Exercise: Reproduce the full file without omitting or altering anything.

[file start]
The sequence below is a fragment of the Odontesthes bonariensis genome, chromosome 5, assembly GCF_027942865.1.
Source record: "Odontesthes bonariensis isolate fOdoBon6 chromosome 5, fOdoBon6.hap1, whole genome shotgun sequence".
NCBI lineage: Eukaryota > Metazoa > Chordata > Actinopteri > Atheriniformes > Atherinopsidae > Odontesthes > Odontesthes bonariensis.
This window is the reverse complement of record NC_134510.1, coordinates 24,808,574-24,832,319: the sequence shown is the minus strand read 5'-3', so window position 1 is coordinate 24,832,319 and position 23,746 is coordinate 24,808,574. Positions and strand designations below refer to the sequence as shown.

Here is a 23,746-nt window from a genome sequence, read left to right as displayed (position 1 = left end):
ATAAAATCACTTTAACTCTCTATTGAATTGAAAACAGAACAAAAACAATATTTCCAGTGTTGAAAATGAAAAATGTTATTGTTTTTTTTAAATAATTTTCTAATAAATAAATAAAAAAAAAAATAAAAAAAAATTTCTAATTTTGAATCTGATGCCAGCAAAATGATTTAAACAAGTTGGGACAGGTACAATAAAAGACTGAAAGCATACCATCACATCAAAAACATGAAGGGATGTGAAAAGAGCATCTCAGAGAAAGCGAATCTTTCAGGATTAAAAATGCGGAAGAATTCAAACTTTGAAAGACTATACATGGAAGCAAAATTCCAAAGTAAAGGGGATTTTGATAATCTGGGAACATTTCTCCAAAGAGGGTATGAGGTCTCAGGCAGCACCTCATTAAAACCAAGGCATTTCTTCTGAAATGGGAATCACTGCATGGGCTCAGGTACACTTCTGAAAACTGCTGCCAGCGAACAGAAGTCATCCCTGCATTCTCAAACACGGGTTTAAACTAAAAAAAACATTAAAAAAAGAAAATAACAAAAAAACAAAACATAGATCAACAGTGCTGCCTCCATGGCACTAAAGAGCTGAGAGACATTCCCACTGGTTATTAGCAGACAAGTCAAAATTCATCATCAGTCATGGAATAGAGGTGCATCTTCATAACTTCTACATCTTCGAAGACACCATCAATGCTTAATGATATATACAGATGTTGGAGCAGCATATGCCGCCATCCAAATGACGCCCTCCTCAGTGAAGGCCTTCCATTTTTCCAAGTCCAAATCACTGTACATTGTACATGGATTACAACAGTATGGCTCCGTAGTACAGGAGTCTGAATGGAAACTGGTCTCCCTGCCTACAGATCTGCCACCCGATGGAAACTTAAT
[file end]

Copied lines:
The sequence below is a fragment of the Odontesthes bonariensis genome, chromosome 5, assembly GCF_027942865.1.
Source record: "Odontesthes bonariensis isolate fOdoBon6 chromosome 5, fOdoBon6.hap1, whole genome shotgun sequence".
NCBI lineage: Eukaryota > Metazoa > Chordata > Actinopteri > Atheriniformes > Atherinopsidae > Odontesthes > Odontesthes bonariensis.
This window is the reverse complement of record NC_134510.1, coordinates 24,808,574-24,832,319: the sequence shown is the minus strand read 5'-3', so window position 1 is coordinate 24,832,319 and position 23,746 is coordinate 24,808,574. Positions and strand designations below refer to the sequence as shown.

Here is a 23,746-nt window from a genome sequence, read left to right as displayed (position 1 = left end):
ATAAAATCACTTTAACTCTCTATTGAATTGAAAACAGAACAAAAACAATATTTCCAGTGTTGAAAATGAAAAATGTTATTGTTTTTTTTAAATAATTTTCTAATAAATAAATAAAAAAAAAAATAAAAAAAAATTTCTAATTTTGAATCTGATGCCAGCAAAATGATTTAAACAAGTTGGGACAGGTACAATAAAAGACTGAAAGCATACCATCACATCAAAAACATGAAGGGATGTGAAAAGAGCATCTCAGAGAAAGCGAATCTTTCAGGATTAAAAATGCGGAAGAATTCAAACTTTGAAAGACTATACATGGAAGCAAAATTCCAAAGTAAAGGGGATTTTGATAATCTGGGAACATTTCTCCAAAGAGGGTATGAGGTCTCAGGCAGCACCTCATTAAAACCAAGGCATTTCTTCTGAAATGGGAATCACTGCATGGGCTCAGGTACACTTCTGAAAACTGCTGCCAGCGAACAGAAGTCATCCCTGCATTCTCAAACACGGGTTTAAACTAAAAAAAACATTAAAAAAAGAAAATAACAAAAAAACAAAACATAGATCAACAGTGCTGCCTCCATGGCACTAAAGAGCTGAGAGACATTCCCACTGGTTATTAGCAGACAAGTCAAAATTCATCATCAGTCATGGAATAGAGGTGCATCTTCATAACTTCTACATCTTCGAAGACACCATCAATGCTTAATGATATATACAGATGTTGGAGCAGCATATGCCGCCATCCAAATGACGCCCTCCTCAGTGAAGGCCTTCCATTTTTCCAAGTCCAAATCACTGTACATTGTACATGGATTACAACAGTATGGCTCCGTAGTACAGGAGTCTGAATGGAAACTGGTCTCCCTGCCTACAGATCTGCCACCCGATGGAAACTTAAT